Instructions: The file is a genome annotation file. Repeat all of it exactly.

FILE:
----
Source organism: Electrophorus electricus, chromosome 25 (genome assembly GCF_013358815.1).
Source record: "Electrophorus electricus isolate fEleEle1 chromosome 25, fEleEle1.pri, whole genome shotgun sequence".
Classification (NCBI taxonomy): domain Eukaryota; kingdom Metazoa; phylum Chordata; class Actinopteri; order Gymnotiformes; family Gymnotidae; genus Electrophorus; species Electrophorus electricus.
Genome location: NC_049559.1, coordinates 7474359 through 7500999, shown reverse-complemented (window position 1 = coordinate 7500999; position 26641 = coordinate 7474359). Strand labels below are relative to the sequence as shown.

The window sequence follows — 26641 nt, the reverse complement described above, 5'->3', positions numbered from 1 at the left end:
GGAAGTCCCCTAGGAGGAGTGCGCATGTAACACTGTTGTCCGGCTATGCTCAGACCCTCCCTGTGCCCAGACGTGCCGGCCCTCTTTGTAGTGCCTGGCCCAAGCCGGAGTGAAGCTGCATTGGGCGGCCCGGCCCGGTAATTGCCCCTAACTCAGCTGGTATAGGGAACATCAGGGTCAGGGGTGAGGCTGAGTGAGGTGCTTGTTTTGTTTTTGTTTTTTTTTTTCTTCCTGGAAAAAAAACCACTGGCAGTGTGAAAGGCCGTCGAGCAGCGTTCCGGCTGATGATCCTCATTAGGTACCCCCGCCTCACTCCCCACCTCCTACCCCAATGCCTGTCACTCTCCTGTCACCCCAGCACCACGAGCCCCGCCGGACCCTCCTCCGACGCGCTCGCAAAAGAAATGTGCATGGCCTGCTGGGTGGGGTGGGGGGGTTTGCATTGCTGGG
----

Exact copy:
Source organism: Electrophorus electricus, chromosome 25 (genome assembly GCF_013358815.1).
Source record: "Electrophorus electricus isolate fEleEle1 chromosome 25, fEleEle1.pri, whole genome shotgun sequence".
Classification (NCBI taxonomy): domain Eukaryota; kingdom Metazoa; phylum Chordata; class Actinopteri; order Gymnotiformes; family Gymnotidae; genus Electrophorus; species Electrophorus electricus.
Genome location: NC_049559.1, coordinates 7474359 through 7500999, shown reverse-complemented (window position 1 = coordinate 7500999; position 26641 = coordinate 7474359). Strand labels below are relative to the sequence as shown.

The window sequence follows — 26641 nt, the reverse complement described above, 5'->3', positions numbered from 1 at the left end:
GGAAGTCCCCTAGGAGGAGTGCGCATGTAACACTGTTGTCCGGCTATGCTCAGACCCTCCCTGTGCCCAGACGTGCCGGCCCTCTTTGTAGTGCCTGGCCCAAGCCGGAGTGAAGCTGCATTGGGCGGCCCGGCCCGGTAATTGCCCCTAACTCAGCTGGTATAGGGAACATCAGGGTCAGGGGTGAGGCTGAGTGAGGTGCTTGTTTTGTTTTTGTTTTTTTTTTTCTTCCTGGAAAAAAAACCACTGGCAGTGTGAAAGGCCGTCGAGCAGCGTTCCGGCTGATGATCCTCATTAGGTACCCCCGCCTCACTCCCCACCTCCTACCCCAATGCCTGTCACTCTCCTGTCACCCCAGCACCACGAGCCCCGCCGGACCCTCCTCCGACGCGCTCGCAAAAGAAATGTGCATGGCCTGCTGGGTGGGGTGGGGGGGTTTGCATTGCTGGG